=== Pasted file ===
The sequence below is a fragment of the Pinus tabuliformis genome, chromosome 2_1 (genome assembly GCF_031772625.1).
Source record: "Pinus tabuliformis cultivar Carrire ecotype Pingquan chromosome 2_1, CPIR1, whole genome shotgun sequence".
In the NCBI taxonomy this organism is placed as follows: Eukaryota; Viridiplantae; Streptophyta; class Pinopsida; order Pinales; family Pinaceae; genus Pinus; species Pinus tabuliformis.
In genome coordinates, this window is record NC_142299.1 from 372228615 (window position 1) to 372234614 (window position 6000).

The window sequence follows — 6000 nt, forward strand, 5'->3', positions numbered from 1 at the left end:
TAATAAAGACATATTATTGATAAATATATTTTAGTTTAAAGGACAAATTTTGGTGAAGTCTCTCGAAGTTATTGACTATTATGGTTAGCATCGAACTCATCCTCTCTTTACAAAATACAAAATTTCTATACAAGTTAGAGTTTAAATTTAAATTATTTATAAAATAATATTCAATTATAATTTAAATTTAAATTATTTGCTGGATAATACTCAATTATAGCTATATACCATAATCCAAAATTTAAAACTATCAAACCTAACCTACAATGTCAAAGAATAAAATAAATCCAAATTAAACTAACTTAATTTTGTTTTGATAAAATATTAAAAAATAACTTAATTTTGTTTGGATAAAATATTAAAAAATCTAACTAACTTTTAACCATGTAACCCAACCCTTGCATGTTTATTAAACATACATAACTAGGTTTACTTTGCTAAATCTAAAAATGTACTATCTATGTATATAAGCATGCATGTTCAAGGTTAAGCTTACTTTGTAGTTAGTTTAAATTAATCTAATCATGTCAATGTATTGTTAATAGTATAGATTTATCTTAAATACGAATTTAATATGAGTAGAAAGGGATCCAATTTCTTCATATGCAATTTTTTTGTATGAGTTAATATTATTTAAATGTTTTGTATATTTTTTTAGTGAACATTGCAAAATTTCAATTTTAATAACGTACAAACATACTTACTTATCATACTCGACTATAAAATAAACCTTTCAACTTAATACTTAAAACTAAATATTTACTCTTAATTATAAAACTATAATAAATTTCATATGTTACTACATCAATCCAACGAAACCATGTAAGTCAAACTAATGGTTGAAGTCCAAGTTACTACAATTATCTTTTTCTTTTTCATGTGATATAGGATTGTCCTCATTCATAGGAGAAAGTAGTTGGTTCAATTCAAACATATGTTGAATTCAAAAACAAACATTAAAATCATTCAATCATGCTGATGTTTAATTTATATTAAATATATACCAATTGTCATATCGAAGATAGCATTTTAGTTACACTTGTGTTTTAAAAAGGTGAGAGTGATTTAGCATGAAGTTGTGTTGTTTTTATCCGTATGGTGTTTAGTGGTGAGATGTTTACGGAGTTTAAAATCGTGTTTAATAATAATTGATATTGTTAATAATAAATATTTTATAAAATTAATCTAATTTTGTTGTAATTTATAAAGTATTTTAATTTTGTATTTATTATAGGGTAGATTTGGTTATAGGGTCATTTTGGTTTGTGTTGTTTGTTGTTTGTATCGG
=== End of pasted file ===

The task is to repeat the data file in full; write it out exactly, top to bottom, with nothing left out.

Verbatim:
The sequence below is a fragment of the Pinus tabuliformis genome, chromosome 2_1 (genome assembly GCF_031772625.1).
Source record: "Pinus tabuliformis cultivar Carrire ecotype Pingquan chromosome 2_1, CPIR1, whole genome shotgun sequence".
In the NCBI taxonomy this organism is placed as follows: Eukaryota; Viridiplantae; Streptophyta; class Pinopsida; order Pinales; family Pinaceae; genus Pinus; species Pinus tabuliformis.
In genome coordinates, this window is record NC_142299.1 from 372228615 (window position 1) to 372234614 (window position 6000).

The window sequence follows — 6000 nt, forward strand, 5'->3', positions numbered from 1 at the left end:
TAATAAAGACATATTATTGATAAATATATTTTAGTTTAAAGGACAAATTTTGGTGAAGTCTCTCGAAGTTATTGACTATTATGGTTAGCATCGAACTCATCCTCTCTTTACAAAATACAAAATTTCTATACAAGTTAGAGTTTAAATTTAAATTATTTATAAAATAATATTCAATTATAATTTAAATTTAAATTATTTGCTGGATAATACTCAATTATAGCTATATACCATAATCCAAAATTTAAAACTATCAAACCTAACCTACAATGTCAAAGAATAAAATAAATCCAAATTAAACTAACTTAATTTTGTTTTGATAAAATATTAAAAAATAACTTAATTTTGTTTGGATAAAATATTAAAAAATCTAACTAACTTTTAACCATGTAACCCAACCCTTGCATGTTTATTAAACATACATAACTAGGTTTACTTTGCTAAATCTAAAAATGTACTATCTATGTATATAAGCATGCATGTTCAAGGTTAAGCTTACTTTGTAGTTAGTTTAAATTAATCTAATCATGTCAATGTATTGTTAATAGTATAGATTTATCTTAAATACGAATTTAATATGAGTAGAAAGGGATCCAATTTCTTCATATGCAATTTTTTTGTATGAGTTAATATTATTTAAATGTTTTGTATATTTTTTTAGTGAACATTGCAAAATTTCAATTTTAATAACGTACAAACATACTTACTTATCATACTCGACTATAAAATAAACCTTTCAACTTAATACTTAAAACTAAATATTTACTCTTAATTATAAAACTATAATAAATTTCATATGTTACTACATCAATCCAACGAAACCATGTAAGTCAAACTAATGGTTGAAGTCCAAGTTACTACAATTATCTTTTTCTTTTTCATGTGATATAGGATTGTCCTCATTCATAGGAGAAAGTAGTTGGTTCAATTCAAACATATGTTGAATTCAAAAACAAACATTAAAATCATTCAATCATGCTGATGTTTAATTTATATTAAATATATACCAATTGTCATATCGAAGATAGCATTTTAGTTACACTTGTGTTTTAAAAAGGTGAGAGTGATTTAGCATGAAGTTGTGTTGTTTTTATCCGTATGGTGTTTAGTGGTGAGATGTTTACGGAGTTTAAAATCGTGTTTAATAATAATTGATATTGTTAATAATAAATATTTTATAAAATTAATCTAATTTTGTTGTAATTTATAAAGTATTTTAATTTTGTATTTATTATAGGGTAGATTTGGTTATAGGGTCATTTTGGTTTGTGTTGTTTGTTGTTTGTATCGG